A placeholder conformer is placed over the implant. This conformer serves a dual purpose. The first is to help with the healing process. The second is to sit temporarily where a more permanent prosthetic will be placed after about two months.
Recovery From Ocular Prosthesis Surgery
The recovery process after having an eye removed and a prosthetic put in place is less intense than many expect. You can expect some pain but not generally more than basic, over-the-counter painkillers can help you with. You may also get prescribed antibiotics or anti-inflammatories.
For about a month, avoid any strenuous physical activity. Beyond that, you can usually begin living your life as normal once you feel ready. Assuming you can see enough to do it safely, you can resume driving and similar activities a few days after surgery.
The most difficult part of recovery for many people is maintaining good discipline with their bandages. Be sure to follow all instructions given to you by your surgeon.
The site may get itchy, but you should not remove bandages early without first contacting your doctor. The good news is most patients can remove their bandages within a day or two.
If you experience severe pain or discomfort, contact your doctor as soon as possible as this isn’t normal.
Your doctor will schedule a follow-up exam within one or two weeks. You can begin wearing a custom prosthetic once you have fully healed.
Ocular Prosthesis FAQs
Can you see with an ocular prosthesis?
In the vast majority of cases, restoring a person’s vision after an eye is removed isn’t possible with modern technology. While research in this area is advancing and it seems like a completely plausible technological discovery to be made in the future, it isn’t presently possible.
However, some early advances in that area have already been made. For example, researchers developed an artificial retina that now allows those blinded by the disease retinitis pigmentosa to partially regain sight.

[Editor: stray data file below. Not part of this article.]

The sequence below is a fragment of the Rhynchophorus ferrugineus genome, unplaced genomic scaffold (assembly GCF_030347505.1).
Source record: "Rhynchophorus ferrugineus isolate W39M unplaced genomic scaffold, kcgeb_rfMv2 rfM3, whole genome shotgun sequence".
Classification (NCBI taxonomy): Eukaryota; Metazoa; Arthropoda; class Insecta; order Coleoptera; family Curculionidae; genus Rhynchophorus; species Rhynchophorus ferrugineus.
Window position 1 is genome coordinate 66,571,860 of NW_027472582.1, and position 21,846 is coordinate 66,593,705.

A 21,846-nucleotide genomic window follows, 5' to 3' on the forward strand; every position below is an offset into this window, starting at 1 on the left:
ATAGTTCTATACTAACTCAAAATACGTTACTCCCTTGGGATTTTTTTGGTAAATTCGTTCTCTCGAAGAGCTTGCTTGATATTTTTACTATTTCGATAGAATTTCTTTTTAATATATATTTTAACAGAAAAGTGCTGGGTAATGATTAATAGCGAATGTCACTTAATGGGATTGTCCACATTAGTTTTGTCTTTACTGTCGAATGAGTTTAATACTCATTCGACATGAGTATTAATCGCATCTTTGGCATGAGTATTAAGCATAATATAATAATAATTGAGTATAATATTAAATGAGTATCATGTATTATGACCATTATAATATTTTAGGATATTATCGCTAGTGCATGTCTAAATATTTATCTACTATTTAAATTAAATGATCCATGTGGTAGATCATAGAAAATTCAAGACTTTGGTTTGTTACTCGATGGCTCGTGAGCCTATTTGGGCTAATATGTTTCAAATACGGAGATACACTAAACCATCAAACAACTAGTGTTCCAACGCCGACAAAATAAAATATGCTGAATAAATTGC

Bionic or cybernetic eyes that allow the total restoration of sight may someday be possible, but no accurate timeline currently exists for such advances.
How much does a prosthesis cost?
Ocular prosthetics vary a great deal in cost. Ocular Prosthetics notes that prices in the United States vary from $1,800 to as much as $8,500. Insurance generally covers the cost of prosthetic eyes. High-end pricing is usually for luxury, highly customized eyes.
Can you see with a prosthetic eye?
A prosthetic eye does not restore vision. If the entire eye is removed, an ocular prosthesis simply fills the space where the eye was for aesthetic purposes.
How long does an ocular prosthesis last?
Generally, an ocular prosthesis will last at least 10 years.
Does insurance cover a prosthetic eye?
Yes, in most cases, health insurance will cover the cost of a prosthetic eye. Vision insurance does not cover the costs.
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Eye Removal Surgery: Enucleation and Evisceration. (November 2019). American Academy of Ophthalmology.
FDA Approves First Bionic Eye for the Blind. (February 2013). U.S. Department of Energy.
Neovascular Glaucoma. (November 2021). American Academy of Ophthalmology.
Evisceration in the Modern Age. (January–March 2012). Middle East African Journal of Ophthalmology.
Custom-Made Ocular Prosthesis. (August 2012). Journal of Pharmacy & BioAllied Sciences.
How Much Does An Artificial Eye Cost? (May 2021). Oculus Prosthetics.
Different Techniques in Fabrication of Ocular Prosthesis. (November 2012). The Journal of Craniofacial Surgery.
Ocular Prostheses in the Last Century: A Retrospective Analysis of 8018 Patients. (May 2013). Eye.
Last Updated May 23, 2022